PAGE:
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FDA Proposes New Cigarette Warning Labels

New Warning Labels Would Be Larger and More Graphic

Reactions to New Cigarette Warning Labels continued...

What does work? "The best approach is when your patient comes in and you uncover the irrationality of what they are doing," he says. "The motivation to stop smoking comes from the patient, hopefully, with some cheerleading from a doctor or health care professional. Nagging [by a partner] doesn't work, although sometimes a child will be very compelling. A child will say something like 'I want you to be around when I am getting married.'"

Fear doesn't work, he says, and may backfire. "Showing gruesome pictures can also cause anxiety in a smoker and they will go out and smoke more. I've seen enough of the psychology of smoking to know it's not a rational process."

John Banzhaf III, professor of public interest law at George Washington University and executive director of Action on Smoking and Health, an organization devoted to antismoking efforts, calls the label program "'too little, too late."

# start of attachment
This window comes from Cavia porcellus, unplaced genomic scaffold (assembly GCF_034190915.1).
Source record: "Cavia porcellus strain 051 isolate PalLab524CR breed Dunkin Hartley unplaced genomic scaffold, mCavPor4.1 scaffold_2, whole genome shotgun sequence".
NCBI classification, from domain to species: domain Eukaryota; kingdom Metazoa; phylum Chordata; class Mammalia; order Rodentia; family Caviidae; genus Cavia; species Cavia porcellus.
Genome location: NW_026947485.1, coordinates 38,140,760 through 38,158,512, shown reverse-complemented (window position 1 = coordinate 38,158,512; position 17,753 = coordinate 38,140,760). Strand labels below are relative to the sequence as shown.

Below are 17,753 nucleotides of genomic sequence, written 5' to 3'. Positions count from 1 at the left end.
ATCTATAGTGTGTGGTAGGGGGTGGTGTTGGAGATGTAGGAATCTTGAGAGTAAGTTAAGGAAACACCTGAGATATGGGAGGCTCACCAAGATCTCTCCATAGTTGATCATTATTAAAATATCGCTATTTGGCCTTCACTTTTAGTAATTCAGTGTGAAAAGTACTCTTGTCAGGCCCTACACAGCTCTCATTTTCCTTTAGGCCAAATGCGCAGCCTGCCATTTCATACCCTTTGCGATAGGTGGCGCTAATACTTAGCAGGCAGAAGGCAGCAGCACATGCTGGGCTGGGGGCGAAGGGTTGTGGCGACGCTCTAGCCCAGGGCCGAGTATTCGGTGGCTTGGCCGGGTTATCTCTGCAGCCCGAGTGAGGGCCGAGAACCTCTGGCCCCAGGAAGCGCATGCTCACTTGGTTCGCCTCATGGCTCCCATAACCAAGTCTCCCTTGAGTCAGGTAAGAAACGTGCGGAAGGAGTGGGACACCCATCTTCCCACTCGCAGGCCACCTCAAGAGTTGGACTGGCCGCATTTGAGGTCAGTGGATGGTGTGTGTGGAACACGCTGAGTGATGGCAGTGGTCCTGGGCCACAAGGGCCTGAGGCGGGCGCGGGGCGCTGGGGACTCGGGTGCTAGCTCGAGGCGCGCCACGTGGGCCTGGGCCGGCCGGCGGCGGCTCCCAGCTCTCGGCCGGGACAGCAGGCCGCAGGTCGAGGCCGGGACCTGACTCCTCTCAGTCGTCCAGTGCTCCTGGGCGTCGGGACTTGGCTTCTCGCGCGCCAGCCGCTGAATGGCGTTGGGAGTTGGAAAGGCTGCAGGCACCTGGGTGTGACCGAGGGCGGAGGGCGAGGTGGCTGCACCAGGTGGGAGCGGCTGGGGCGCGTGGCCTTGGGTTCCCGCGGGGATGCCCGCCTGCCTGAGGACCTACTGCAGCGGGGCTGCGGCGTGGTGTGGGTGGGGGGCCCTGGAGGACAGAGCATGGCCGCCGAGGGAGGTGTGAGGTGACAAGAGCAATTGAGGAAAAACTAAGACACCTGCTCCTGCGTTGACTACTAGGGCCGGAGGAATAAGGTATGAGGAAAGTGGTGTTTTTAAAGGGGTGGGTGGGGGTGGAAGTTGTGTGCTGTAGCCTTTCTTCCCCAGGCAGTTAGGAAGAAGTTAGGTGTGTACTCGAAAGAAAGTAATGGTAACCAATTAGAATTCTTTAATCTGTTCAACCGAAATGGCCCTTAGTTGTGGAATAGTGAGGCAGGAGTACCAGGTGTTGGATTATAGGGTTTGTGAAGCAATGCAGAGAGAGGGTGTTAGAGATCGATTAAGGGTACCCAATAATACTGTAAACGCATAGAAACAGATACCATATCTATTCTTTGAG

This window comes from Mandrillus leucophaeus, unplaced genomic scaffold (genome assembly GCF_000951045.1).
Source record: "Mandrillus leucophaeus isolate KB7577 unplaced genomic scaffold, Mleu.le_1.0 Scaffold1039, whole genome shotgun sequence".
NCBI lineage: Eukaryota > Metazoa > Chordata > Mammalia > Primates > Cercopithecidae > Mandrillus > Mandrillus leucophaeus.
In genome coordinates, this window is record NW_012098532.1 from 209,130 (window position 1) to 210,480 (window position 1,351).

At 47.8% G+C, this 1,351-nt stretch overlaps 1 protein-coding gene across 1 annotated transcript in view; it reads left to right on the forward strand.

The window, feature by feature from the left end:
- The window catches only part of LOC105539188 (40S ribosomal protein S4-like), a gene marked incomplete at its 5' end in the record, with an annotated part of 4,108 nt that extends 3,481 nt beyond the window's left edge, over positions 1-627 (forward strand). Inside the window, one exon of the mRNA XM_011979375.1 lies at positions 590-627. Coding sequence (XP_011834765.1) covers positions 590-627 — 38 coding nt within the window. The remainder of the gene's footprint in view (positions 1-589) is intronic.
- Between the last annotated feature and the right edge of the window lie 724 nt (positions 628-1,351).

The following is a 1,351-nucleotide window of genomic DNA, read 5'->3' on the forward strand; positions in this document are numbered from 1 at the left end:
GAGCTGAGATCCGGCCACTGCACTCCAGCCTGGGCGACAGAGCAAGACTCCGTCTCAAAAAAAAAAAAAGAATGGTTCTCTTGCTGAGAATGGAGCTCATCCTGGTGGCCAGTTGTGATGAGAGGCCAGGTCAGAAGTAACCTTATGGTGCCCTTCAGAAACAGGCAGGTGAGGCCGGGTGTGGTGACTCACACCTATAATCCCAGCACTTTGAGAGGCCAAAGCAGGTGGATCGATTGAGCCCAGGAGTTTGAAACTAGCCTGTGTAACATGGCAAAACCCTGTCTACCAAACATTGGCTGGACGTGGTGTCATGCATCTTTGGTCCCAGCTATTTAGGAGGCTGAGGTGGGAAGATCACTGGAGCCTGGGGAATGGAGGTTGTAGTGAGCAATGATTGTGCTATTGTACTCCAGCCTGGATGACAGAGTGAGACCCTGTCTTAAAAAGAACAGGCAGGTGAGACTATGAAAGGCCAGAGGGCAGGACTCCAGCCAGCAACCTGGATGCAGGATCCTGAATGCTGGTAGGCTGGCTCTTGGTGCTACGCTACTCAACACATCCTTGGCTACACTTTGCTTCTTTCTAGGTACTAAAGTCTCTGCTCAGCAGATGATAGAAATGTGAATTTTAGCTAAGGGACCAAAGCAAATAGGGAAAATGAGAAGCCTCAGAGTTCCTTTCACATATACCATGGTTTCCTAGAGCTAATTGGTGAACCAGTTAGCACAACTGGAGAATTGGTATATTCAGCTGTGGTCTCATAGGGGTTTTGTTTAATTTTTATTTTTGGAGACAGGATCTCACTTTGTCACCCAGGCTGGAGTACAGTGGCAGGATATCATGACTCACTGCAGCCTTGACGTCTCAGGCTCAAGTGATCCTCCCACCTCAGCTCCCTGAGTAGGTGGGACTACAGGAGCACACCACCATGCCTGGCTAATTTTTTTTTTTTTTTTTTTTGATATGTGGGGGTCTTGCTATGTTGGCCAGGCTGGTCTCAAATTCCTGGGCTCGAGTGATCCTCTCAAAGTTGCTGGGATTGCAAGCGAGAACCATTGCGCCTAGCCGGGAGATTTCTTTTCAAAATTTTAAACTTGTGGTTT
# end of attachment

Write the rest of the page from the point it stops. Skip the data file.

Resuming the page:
Banning smoking is a better approach, Banzhaf tells WebMD. He says the federal government should ban smoking at all institutions that accept Health and Human Services grants, for instance. Financial incentives to quit like a smoker premium surcharge and higher taxes would also do more to curb smoking than the label proposal, he says.

Tobacco Industry Response

The tobacco industry views the new warnings as unnecessary and questions their legality. “We are currently reviewing the 140-page notice issued today by the FDA regarding warning labels on cigarette packaging," says David Howard, a spokesman for the R.J. Reynolds Tobacco Company. “It is important to note that the legality of requiring larger and graphic warnings is part of our lawsuit that is currently pending in the 6th Circuit Court of Appeals. A hearing on the matter is expected to occur sometime next year.”

R.J. Reynolds and other tobacco companies filed the suit earlier this year against the FDA and the U.S. Department of Health and Human Services. Among the points in the legal brief is that “These new warnings are not necessary to address any information deficit on the part of the American public.” 

With the graphic and new warning taking up so much space on the package, the companies also argue little space will be left for marketing messages describing the products.

You can see all the proposed new images for the warning labels on the FDA’s web site. Some of them are graphic.


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